A significant difference I noticed after I began to train was the decreasing need to discipline and punish. I was no longer facing the “terrible twos” but was enjoying the “terrific twos.” James and I did a lot together and had so much fun and sweet fellowship while training. When something needed to be addressed, it was no longer a long, drawn-out battle but was dealt with quickly with a hug and a prayer following, restoring fellowship immediately afterwards. Sometimes, James would come and confess something he’d done and ask for a spanking. Afterwards, he’d cuddle in my arms and thank me.
I had no idea such fellowship existed and marveled at the change in my son from the intentional acts of training. I had been raised with an overbearing rod of punishment. As a result, I wanted nothing to do with the rod and was trying to parent without it. Through Michael and Debi’s teachings, I learned that the rod is an effective tool when applied correctly after proper training and within the scope of fellowship. It should never, never be applied while the parent is angry or as a substitute for training. This breeds resentful anger and further breaks down fellowship.
We continued to train, from getting dressed in the morning, to learning manners, to conducting himself in respectful habits out in public. Older people loved to see a toddler who would speak to them without being shy, and James drew smiles from everyone as he’d respond with a smile, “Yes, please” or “No, thank you.” He got along well with other kids, both his age and those who were older or younger than he.
I loved James’s heart of obedience. It blessed my soul to watch him walk in wisdom at such a young age. He wanted to please me, and he loved receiving my praise for his good behavior. Proverbs 16:21 says, “The wise in heart shall be called prudent: and the sweetness of the lips increaseth learning.” I loved the sweet fellowship we walked in, and was especially thankful for the fact that it was not a put-on show while out in public but flowed from our home life.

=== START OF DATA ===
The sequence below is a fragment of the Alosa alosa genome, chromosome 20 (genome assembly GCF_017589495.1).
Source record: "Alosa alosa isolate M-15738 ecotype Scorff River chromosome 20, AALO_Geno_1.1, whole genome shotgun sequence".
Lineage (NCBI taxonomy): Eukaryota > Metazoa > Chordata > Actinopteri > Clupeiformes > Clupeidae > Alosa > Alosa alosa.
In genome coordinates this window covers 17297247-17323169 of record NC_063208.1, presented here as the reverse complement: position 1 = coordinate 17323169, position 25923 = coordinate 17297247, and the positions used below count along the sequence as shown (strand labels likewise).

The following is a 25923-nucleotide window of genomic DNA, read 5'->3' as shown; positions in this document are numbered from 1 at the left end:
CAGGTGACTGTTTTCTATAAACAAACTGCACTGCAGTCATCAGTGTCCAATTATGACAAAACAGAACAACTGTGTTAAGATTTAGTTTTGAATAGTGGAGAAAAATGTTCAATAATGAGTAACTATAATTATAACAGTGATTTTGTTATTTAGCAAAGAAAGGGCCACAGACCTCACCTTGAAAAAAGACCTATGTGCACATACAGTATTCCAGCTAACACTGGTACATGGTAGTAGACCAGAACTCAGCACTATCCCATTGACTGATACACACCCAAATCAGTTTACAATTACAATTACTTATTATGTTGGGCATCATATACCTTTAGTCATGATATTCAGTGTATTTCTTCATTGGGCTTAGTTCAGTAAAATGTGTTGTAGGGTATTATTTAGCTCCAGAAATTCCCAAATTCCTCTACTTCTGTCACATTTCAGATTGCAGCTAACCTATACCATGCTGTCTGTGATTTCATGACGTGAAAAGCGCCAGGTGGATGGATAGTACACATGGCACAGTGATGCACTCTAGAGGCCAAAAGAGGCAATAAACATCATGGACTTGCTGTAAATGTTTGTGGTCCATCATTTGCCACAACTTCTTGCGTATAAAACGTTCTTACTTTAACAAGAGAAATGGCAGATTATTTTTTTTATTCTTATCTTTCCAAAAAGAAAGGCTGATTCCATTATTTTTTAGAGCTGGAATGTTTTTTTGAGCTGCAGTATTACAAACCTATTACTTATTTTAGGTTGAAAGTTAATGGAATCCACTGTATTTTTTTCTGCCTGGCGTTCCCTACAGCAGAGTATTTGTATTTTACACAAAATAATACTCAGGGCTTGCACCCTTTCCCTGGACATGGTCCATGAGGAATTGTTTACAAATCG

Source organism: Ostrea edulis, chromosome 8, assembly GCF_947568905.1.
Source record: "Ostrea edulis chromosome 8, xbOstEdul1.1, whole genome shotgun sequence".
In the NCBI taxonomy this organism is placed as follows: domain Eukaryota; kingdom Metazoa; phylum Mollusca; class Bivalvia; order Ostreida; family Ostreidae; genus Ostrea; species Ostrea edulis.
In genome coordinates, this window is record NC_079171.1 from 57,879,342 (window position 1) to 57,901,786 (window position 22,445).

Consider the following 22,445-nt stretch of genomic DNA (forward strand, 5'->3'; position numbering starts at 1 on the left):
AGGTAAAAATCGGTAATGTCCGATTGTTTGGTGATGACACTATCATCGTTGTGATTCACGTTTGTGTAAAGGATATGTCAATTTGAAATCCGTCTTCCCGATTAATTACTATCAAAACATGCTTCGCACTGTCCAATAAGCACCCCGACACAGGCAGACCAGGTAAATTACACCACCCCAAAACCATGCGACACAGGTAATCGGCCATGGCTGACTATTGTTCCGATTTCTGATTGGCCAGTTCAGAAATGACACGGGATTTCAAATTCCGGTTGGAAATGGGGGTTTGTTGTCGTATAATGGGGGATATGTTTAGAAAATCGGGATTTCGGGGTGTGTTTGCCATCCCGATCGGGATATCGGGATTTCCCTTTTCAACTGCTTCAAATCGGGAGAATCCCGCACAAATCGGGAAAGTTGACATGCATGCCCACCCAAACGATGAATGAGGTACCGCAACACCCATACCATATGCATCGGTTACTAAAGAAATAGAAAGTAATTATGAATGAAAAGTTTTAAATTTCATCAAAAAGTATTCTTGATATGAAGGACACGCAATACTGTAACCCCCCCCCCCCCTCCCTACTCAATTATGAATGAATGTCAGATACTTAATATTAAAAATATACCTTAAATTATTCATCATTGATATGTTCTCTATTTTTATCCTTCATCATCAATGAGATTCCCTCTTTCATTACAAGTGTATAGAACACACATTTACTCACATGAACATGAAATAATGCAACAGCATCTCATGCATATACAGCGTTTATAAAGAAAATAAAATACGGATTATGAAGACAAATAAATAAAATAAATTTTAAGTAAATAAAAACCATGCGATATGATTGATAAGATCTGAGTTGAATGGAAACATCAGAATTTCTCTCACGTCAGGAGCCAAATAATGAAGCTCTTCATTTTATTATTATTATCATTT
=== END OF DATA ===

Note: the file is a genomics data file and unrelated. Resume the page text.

From this new basis, I began to have James help out with things long before he was actually able to be very useful. I took Michael Pearl at his word that it was an investment that would later pay in dividends. James began “helping” me with sweeping, dishes, laundry, dusting, cooking, baking, gardening, weeding, yard work, creative projects, and odd jobs. Everything took me longer at first, as I’d explain, demonstrate, and teach as I went. Not only did James learn new things and the time spent together strengthened our daily ties of fellowship, but he was also gaining new skills and forming healthy habits while these things were considered fun, new, and novel to him.
He was preparing to be a very helpful older brother, and Michael was right: the investment paid off. There were several years of investment, followed by several years of his holding his own. Now, I am benefiting from the investment as he comes home from college and helps around the house, lightening my load as I have returned to school as a full-time student myself. Another benefit is knowing that my investment will go on to bless his wife one day. I often asked the question as I worked with him: what might his wife appreciate some day? What might his family appreciate from him? The more I could sow into him in the younger years, the more habitual it would be for him. “Train up a child in the way he should go: and when he is old, he will not depart from it,” (Proverbs 22:6).
I’m thankful for the book that landed in my lap when I needed it most. I put it to the test and its biblical truth and wisdom proved its worth. It helped prepare me for the next addition to our family through adoption, when my husband and I suddenly found ourselves outnumbered three to two, with three children under the age of three.
Watch for Wanda’s next article where she shares some of the challenges and victories in her family’s continued adoptive story.